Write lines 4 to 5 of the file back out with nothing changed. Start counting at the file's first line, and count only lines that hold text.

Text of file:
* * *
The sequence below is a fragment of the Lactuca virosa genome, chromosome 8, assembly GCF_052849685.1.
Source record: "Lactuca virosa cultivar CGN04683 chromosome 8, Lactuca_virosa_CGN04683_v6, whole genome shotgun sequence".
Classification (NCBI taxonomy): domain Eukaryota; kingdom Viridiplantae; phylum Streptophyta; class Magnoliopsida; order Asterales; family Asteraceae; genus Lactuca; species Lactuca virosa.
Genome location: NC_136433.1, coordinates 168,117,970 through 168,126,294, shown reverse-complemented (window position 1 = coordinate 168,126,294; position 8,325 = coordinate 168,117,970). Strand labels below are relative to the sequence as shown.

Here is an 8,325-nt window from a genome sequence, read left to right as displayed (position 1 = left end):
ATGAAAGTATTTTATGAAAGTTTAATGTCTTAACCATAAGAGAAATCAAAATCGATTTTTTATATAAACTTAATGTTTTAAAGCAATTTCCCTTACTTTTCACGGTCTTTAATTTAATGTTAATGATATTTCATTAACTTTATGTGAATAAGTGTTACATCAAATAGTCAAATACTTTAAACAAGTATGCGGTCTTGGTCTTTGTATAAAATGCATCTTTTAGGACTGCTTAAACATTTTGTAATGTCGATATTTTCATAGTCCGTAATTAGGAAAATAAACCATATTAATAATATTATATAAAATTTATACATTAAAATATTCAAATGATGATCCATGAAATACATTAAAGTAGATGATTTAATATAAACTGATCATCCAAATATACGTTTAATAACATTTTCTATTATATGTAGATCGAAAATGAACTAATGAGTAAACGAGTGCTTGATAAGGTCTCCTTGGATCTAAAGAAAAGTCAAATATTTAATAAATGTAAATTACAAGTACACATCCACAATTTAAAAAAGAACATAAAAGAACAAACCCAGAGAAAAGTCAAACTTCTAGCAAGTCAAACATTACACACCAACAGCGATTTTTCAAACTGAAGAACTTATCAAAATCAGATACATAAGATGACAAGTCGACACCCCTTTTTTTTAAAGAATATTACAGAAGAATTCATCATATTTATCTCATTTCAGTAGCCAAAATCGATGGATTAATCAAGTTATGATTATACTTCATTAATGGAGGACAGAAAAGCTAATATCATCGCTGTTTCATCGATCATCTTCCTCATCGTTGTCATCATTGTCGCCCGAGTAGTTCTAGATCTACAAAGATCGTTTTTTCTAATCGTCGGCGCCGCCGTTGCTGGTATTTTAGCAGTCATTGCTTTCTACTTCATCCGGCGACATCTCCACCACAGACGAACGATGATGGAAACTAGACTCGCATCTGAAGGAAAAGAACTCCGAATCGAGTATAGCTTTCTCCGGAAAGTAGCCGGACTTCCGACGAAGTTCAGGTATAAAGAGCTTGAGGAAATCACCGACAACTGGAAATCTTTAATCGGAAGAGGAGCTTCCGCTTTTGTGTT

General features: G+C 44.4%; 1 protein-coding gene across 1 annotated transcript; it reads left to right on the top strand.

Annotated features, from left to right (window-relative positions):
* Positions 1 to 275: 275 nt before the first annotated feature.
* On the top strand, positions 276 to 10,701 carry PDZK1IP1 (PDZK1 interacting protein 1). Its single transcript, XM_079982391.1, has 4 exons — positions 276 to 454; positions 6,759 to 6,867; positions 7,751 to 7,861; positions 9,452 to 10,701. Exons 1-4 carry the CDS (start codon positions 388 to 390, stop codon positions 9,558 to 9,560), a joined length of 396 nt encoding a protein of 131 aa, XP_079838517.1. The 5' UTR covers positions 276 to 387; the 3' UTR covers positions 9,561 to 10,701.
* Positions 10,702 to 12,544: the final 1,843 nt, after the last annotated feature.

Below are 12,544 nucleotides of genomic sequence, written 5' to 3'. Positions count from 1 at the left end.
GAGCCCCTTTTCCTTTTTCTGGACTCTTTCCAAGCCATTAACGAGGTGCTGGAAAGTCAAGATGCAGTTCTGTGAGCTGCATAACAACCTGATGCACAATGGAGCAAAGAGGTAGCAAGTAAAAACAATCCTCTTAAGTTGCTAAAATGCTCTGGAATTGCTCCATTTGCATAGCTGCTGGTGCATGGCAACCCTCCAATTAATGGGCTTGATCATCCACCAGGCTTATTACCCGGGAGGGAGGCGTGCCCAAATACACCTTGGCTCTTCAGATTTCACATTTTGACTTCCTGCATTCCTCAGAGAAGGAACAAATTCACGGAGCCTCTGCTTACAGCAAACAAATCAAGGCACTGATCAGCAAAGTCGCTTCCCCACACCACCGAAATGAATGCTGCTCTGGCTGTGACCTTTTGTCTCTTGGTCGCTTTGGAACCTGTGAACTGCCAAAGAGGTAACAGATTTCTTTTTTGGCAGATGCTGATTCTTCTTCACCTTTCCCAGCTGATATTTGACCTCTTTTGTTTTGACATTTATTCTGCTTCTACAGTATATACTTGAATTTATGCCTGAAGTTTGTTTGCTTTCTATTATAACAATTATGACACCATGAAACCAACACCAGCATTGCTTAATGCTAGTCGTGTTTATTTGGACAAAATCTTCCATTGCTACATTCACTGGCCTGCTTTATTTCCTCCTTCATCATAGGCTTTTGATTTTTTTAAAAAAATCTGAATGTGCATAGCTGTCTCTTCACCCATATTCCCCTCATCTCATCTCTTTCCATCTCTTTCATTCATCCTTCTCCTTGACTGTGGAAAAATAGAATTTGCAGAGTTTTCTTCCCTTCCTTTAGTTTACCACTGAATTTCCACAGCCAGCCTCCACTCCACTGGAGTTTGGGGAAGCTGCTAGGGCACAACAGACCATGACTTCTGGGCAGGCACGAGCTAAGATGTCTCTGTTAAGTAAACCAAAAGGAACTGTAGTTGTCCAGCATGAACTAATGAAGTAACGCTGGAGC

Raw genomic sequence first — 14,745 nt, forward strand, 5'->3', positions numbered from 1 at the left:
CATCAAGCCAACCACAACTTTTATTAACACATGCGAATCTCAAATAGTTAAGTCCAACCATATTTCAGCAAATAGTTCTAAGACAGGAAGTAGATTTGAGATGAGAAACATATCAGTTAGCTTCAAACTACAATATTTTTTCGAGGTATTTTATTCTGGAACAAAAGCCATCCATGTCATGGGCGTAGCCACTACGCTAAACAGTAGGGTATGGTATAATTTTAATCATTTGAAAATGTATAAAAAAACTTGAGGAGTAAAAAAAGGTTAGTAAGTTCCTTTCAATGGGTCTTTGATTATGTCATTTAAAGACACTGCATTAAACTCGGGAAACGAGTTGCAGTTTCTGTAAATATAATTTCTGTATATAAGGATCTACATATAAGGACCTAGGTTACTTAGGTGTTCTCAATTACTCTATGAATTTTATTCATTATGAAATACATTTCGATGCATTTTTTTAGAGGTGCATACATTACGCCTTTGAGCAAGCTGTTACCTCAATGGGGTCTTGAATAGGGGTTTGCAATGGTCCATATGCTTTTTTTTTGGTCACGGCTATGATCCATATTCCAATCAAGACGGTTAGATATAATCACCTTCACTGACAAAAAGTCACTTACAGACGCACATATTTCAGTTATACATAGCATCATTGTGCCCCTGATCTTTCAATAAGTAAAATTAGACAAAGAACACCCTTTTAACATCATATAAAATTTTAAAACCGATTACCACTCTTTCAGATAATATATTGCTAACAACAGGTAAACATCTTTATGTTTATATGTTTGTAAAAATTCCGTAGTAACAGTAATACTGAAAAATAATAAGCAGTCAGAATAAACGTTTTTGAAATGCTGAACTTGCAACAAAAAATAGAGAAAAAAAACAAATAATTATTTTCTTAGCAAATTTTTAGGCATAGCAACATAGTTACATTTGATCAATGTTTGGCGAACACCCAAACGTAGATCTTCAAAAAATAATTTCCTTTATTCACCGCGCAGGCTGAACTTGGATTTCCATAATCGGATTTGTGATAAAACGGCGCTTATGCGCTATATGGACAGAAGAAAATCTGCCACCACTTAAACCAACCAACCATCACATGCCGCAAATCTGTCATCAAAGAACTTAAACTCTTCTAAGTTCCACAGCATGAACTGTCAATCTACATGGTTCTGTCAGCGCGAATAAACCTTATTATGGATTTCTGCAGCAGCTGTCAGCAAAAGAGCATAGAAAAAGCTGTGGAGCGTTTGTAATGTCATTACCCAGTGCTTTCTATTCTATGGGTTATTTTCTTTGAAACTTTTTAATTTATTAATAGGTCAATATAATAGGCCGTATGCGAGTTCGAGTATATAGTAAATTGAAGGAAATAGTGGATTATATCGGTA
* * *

Genome location: NC_136433.1, coordinates 168,117,970 through 168,126,294, shown reverse-complemented (window position 1 = coordinate 168,126,294; position 8,325 = coordinate 168,117,970). Strand labels below are relative to the sequence as shown.

Here is an 8,325-nt window from a genome sequence, read left to right as displayed (position 1 = left end):